The Heidelberg Catechism says in Question and Answer 127:

127.  Which is the sixth petition?

A.  And lead us not into temptation, but deliver us from evil; that is, since we are so weak in ourselves that we cannot stand a moment; and besides this, since our mortal enemies, the devil, the world, and our own flesh cease not to assault us, do Thou therefore preserve and strengthen us by the power of Thy Holy Spirit, that we may not be overcome in this spiritual warfare, but constantly and strenuously may resist our foes, till at last we obtain a complete victory.

Finally, the Westminster Larger Catechism comments in Question and Answer 195:

195. What do we pray for in the sixth petition?
A. In the sixth petition (which is, And lead us not into temptation, but deliver us from evil), acknowledging that the most wise, righteous, and gracious God, for divers holy and just ends, may so order things, that we may be assaulted, foiled, and for a time led captive by temptations; that Satan, the world, and the flesh, are ready powerfully to draw us aside, and ensnare us; and that we, even after the pardon of our sins, by reason of our corruption, weakness, and want of watchfulness, are not only subject to be tempted, and forward to expose ourselves unto temptations, but also of ourselves unable and unwilling to resist them, to recover out of them, and to improve them; and worthy to be left under the power of them; we pray, that God would so overrule the world and all in it, subdue the flesh, and restrain Satan, order all things, bestow and bless all means of grace, and quicken us to watchfulness in the use of them, that we and all his people may by his providence be kept from being tempted to sin; or, if tempted, that by his Spirit we may be powerfully supported and enabled to stand in the hour of temptation; or when fallen, raised again and recovered out of it, and have a sanctified use and improvement thereof: that our sanctification and salvation may be perfected, Satan trodden under our feet, and we fully freed from sin, temptation, and all evil, forever.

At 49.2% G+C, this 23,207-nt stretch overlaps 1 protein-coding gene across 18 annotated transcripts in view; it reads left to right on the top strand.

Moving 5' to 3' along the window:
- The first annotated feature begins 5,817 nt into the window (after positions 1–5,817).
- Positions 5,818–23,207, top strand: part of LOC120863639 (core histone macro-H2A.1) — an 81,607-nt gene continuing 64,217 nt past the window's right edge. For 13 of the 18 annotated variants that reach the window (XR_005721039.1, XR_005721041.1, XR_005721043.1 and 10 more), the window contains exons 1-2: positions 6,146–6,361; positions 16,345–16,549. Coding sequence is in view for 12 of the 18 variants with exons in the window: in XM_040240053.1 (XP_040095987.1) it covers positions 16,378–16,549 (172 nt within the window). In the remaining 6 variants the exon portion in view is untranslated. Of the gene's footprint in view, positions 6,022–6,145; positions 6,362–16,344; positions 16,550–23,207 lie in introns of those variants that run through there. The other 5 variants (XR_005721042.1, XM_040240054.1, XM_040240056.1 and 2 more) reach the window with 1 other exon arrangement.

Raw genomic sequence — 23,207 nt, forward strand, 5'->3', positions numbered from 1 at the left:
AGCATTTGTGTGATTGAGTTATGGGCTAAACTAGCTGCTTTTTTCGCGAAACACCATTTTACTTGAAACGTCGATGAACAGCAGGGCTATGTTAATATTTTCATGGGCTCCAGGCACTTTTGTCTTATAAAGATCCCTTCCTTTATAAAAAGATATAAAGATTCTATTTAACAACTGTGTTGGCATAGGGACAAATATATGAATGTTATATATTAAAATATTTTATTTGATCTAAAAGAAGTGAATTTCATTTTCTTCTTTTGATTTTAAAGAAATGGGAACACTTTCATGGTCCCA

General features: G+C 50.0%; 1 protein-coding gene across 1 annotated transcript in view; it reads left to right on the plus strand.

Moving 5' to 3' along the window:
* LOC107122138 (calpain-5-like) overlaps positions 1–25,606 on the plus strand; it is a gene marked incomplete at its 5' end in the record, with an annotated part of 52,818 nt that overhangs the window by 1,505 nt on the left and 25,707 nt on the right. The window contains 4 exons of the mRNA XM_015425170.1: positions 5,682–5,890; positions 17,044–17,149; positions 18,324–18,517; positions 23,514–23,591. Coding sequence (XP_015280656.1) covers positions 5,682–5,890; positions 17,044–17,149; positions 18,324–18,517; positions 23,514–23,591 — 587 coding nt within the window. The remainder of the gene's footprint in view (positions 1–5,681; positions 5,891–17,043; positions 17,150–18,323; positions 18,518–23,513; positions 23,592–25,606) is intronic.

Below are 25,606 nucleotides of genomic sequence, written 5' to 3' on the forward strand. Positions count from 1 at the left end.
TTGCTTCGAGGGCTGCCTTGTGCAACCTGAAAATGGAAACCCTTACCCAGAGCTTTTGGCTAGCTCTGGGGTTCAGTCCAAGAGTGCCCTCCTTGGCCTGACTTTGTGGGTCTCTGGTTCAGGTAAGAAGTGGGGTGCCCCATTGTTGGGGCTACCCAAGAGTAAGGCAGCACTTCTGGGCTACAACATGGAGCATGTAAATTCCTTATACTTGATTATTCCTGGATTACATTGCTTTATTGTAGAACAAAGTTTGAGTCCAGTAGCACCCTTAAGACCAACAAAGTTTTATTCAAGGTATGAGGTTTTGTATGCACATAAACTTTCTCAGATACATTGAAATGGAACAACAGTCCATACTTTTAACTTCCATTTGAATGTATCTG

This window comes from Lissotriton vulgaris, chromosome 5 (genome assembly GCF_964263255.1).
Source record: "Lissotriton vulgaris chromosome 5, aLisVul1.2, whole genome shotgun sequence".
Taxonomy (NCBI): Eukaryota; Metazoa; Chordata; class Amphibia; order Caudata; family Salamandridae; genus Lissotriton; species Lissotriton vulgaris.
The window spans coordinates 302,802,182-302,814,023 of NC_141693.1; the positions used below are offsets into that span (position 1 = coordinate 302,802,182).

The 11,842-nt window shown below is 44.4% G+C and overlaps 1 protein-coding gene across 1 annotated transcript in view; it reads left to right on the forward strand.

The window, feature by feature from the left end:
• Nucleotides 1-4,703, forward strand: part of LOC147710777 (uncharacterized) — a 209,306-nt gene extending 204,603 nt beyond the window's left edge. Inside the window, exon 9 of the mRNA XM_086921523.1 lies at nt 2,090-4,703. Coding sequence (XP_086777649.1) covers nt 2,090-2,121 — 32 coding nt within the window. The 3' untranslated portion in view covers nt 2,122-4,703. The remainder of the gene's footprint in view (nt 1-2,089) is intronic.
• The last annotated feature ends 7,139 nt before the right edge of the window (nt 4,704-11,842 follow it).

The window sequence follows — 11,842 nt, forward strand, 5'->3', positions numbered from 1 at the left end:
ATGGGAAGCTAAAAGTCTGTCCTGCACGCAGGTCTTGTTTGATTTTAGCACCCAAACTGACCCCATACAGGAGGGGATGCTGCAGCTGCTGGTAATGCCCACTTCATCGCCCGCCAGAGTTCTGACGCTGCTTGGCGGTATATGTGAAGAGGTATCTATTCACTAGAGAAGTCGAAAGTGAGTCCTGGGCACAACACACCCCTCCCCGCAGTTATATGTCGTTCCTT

Conclusion:

The pope has a problem with the a God who is Sovereign over Good and Evil.

The problem that the pope has with the Lord’s Prayer is not related to translation. It is related to theology. The pope has a problem with the Sovereign God who is in control of both good and evil. The pope would like to limit the power God to just goodness. He would like to cover the fact that God raises up the wicked solely for their destruction (Psalm 73, Romans 9). He would like to cover up the fact that God preordained that wicked men would commit the greatest injustice and murder in history: the crucifixion of Jesus Christ (Acts 2:23). He wants a politically correct god: a god who is respectable according to human definitions of respectability.

However, the Christian must maintain that God is in control of both good and evil. This is the Biblical perspective. This does not mean, as Calvin argues above, that God is the author of evil. Nor does it mean that God is responsible for the evil that man commits. Man is always responsible for his evil actions. For more on this check out my other blog post: Is God sovereign over evil?

Yet, there is great comfort in the words of the Sixth Petition. God, because He is in charge of evil and even Satan, is able to not lead us into temptation. He is able to deliver us from the evil one. He is able, by His Word and Holy Spirit, to guide us in the path of life and godliness. What a joy it is to know that God is absolutely sovereign over everything!

[1] James Swanson, Dictionary of Biblical Languages with Semantic Domains: Greek (New Testament) (Oak Harbor: Logos Research Systems, Inc., 1997).

[2] James Swanson, Dictionary of Biblical Languages with Semantic Domains: Greek (New Testament) (Oak Harbor: Logos Research Systems, Inc., 1997).

[3] Mounce, Greek Grammar Beyond the Basics, 469

[4] Spicq, Theological Lexicon of the New Testament Vol. 3, 86

[5] John Calvin and William Pringle, Commentary on a Harmony of the Evangelists Matthew, Mark, and Luke, vol. 1 (Bellingham, WA: Logos Bible Software, 2010), 328–329.